One time, he was held in confinement because some of the people around him stopped working. Everyone in that area was moved to solitary confinement even if they were working, which was Sauceda’s case.
“After three weeks, they came, and they said, ‘Look, just forget about this the officer lied, and we now know that you guys were working,” said Sauceda. “It’s funny how, for them, it’s very easy to seem to say, oh, just forget about it, but it’s you who’s being treated inhumanly. It’s you who has to spend the days, the hours, the months, the years because the officer wanted to lie.”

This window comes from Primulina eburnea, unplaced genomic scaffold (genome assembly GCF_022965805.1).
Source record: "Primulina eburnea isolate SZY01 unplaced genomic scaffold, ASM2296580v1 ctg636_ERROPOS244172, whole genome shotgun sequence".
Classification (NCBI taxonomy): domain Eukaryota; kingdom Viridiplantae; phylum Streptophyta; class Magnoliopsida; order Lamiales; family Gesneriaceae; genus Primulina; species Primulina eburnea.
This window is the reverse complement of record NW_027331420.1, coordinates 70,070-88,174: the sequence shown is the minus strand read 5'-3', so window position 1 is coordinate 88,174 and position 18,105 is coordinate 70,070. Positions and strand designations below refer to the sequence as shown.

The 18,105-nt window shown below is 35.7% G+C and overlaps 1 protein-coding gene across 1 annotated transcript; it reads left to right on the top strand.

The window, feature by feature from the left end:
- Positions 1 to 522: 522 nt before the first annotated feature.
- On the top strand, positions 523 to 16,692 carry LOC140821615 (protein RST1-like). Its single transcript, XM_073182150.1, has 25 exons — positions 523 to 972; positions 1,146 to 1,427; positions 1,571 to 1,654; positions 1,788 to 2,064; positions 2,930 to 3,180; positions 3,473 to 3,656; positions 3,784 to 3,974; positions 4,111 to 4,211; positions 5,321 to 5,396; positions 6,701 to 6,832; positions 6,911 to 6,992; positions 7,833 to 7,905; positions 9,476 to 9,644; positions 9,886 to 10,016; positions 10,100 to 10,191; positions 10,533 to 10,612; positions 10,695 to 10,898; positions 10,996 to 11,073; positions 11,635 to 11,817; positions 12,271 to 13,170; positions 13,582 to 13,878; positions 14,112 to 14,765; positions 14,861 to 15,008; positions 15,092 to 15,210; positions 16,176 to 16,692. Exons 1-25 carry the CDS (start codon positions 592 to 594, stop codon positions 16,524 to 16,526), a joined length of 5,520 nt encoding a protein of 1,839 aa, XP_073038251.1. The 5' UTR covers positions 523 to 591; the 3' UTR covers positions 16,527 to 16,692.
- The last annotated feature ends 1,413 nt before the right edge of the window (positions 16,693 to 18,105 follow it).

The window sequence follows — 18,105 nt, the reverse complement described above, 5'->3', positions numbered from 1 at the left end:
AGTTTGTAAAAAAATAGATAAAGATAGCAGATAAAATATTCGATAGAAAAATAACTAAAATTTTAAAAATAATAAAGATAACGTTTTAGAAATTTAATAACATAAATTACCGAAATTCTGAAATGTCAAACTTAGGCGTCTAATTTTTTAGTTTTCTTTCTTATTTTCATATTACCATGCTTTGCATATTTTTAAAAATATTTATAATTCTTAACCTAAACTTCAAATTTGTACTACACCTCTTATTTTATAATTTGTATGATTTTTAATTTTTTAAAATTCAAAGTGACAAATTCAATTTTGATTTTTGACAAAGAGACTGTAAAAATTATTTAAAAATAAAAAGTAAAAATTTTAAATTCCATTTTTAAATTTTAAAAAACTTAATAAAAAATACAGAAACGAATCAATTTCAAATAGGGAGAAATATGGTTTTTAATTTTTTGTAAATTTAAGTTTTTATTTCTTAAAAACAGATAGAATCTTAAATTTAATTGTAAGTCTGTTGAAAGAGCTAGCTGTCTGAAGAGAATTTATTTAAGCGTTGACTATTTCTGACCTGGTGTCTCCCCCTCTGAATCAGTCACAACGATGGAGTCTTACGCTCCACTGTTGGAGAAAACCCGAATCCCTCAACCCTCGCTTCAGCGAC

He stated that it was very painful to be accused of something he didn’t do and placed in solitary confinement. Sauceda said he was able to make it through these times because he knew the truth would come out.
“It’s still happening to thousands and thousands of people. That’s why we continue to fight because it’s not only I who went through this. There are people going through it right now. There are people that’s been going through this type of torture for many, many years, and that’s why we’re against it,” stated Sauceda.
Sauceda said that hearing other people, especially women, talk about their pain after going through solitary confinement and attempts to take their lives, he knew it was time to speak up.
“These are human beings we’re talking about. They’re family members, they’re community members, and it’s important to speak up against it,” said Sauced. “That’s why I decided to speak up because my experience could save lives, and if I can save one life, then I have to do it.